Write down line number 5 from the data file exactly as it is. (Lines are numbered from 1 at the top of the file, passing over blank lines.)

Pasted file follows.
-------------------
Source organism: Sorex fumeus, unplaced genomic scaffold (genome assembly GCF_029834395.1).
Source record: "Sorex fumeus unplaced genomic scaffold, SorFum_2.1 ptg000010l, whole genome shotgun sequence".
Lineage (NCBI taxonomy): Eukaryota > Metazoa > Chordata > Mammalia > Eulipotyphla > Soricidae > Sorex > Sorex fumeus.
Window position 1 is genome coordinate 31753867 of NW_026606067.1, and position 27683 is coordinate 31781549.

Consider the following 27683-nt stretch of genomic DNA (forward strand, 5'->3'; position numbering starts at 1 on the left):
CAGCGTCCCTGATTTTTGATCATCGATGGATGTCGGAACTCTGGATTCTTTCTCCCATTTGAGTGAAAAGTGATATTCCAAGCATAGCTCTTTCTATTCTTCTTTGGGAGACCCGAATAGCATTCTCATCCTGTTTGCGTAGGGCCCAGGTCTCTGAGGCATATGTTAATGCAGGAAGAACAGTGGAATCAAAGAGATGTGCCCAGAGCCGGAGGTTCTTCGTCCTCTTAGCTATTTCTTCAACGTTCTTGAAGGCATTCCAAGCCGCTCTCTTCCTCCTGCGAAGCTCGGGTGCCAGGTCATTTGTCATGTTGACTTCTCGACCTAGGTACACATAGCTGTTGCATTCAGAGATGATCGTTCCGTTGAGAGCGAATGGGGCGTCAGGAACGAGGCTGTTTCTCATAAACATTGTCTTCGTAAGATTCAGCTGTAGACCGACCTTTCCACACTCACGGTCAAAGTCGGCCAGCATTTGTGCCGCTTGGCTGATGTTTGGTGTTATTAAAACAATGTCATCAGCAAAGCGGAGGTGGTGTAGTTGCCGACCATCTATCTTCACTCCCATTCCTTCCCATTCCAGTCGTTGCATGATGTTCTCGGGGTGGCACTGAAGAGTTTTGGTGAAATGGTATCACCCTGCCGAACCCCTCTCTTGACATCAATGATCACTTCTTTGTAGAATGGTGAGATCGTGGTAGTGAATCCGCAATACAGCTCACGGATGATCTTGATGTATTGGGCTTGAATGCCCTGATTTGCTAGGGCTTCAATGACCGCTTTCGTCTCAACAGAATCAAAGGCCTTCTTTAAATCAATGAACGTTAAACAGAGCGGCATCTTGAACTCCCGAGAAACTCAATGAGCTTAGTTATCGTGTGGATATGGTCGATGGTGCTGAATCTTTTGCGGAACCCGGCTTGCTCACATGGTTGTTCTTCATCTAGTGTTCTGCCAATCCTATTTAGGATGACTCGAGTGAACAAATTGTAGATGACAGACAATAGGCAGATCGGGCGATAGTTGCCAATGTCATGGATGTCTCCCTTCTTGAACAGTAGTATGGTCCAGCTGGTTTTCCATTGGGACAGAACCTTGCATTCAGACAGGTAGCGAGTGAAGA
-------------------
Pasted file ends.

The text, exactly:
Consider the following 27683-nt stretch of genomic DNA (forward strand, 5'->3'; position numbering starts at 1 on the left):